Above the tables: an assortment of images and bits of things that seem like inspiration, though someone looking for a pond to house turtles referred to as babies would possibly characterize this as a sort of Vision Board. Remember when terms like that hadn’t yet reduced the process of inspiration to a sales pitch? You can’t look at any of this without it being framed somehow by views through several windows into the back yard. Given Erin’s work these windows seem like they’d have to be a continuing source of motivation, their compositions changing as time creeps along.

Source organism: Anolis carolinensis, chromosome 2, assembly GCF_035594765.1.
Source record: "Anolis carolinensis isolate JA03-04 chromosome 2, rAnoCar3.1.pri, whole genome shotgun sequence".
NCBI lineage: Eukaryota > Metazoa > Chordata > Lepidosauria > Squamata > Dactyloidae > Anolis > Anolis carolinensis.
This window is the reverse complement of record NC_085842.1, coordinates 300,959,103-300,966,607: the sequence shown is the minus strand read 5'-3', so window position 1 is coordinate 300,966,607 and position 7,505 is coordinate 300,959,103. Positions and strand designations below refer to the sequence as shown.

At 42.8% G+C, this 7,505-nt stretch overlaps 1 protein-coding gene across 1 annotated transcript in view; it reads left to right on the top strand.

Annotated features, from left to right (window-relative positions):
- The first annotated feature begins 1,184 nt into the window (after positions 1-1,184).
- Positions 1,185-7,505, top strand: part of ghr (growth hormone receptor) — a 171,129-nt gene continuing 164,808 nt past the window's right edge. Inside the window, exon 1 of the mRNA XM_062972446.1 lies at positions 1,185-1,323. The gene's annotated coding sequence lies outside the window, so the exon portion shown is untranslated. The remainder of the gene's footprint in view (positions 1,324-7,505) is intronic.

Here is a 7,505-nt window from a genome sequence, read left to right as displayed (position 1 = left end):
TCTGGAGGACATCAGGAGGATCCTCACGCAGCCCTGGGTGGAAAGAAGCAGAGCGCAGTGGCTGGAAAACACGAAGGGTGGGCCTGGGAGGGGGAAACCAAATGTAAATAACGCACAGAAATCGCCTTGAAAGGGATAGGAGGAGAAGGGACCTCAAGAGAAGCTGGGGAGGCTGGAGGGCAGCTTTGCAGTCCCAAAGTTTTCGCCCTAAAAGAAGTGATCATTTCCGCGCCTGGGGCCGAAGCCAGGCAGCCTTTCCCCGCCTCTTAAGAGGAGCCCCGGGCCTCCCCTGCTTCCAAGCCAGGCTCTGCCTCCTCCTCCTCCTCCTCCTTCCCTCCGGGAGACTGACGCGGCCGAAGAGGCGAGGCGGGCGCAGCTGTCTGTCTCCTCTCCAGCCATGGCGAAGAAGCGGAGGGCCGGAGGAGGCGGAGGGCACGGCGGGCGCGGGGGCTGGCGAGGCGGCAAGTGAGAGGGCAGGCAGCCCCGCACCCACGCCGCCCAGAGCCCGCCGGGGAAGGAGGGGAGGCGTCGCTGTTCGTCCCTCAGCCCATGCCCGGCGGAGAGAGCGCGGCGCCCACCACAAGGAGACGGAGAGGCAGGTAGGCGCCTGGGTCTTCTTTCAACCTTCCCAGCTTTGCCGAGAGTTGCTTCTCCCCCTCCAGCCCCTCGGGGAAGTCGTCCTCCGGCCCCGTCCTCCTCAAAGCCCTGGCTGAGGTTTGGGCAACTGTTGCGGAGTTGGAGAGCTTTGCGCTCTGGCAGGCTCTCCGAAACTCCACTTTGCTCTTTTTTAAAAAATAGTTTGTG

Straight ahead from the entrance on the opposite wall are works in progress, presenting some kind of calendar. She says her work has been influenced by the set design in ways she’s still in the process of figuring out. The sets are being constructed by others outside her studio, inevitably deviating from her original concept, requiring adaptation and adjustment, which is bringing her up against limits as she explores these new possibilities, introducing maybe a nice or maddening chemistry of control perverted by surrender into her practice, or more of it. McMahon said he wanted sets which moved and had parts which moved even more, that could be removed and incorporated into the dance. Designing these sets has somehow put her work itself on wheels in the studio too, so that the movement they seem to have always contained is trailing off in new directions, even less fixed than before.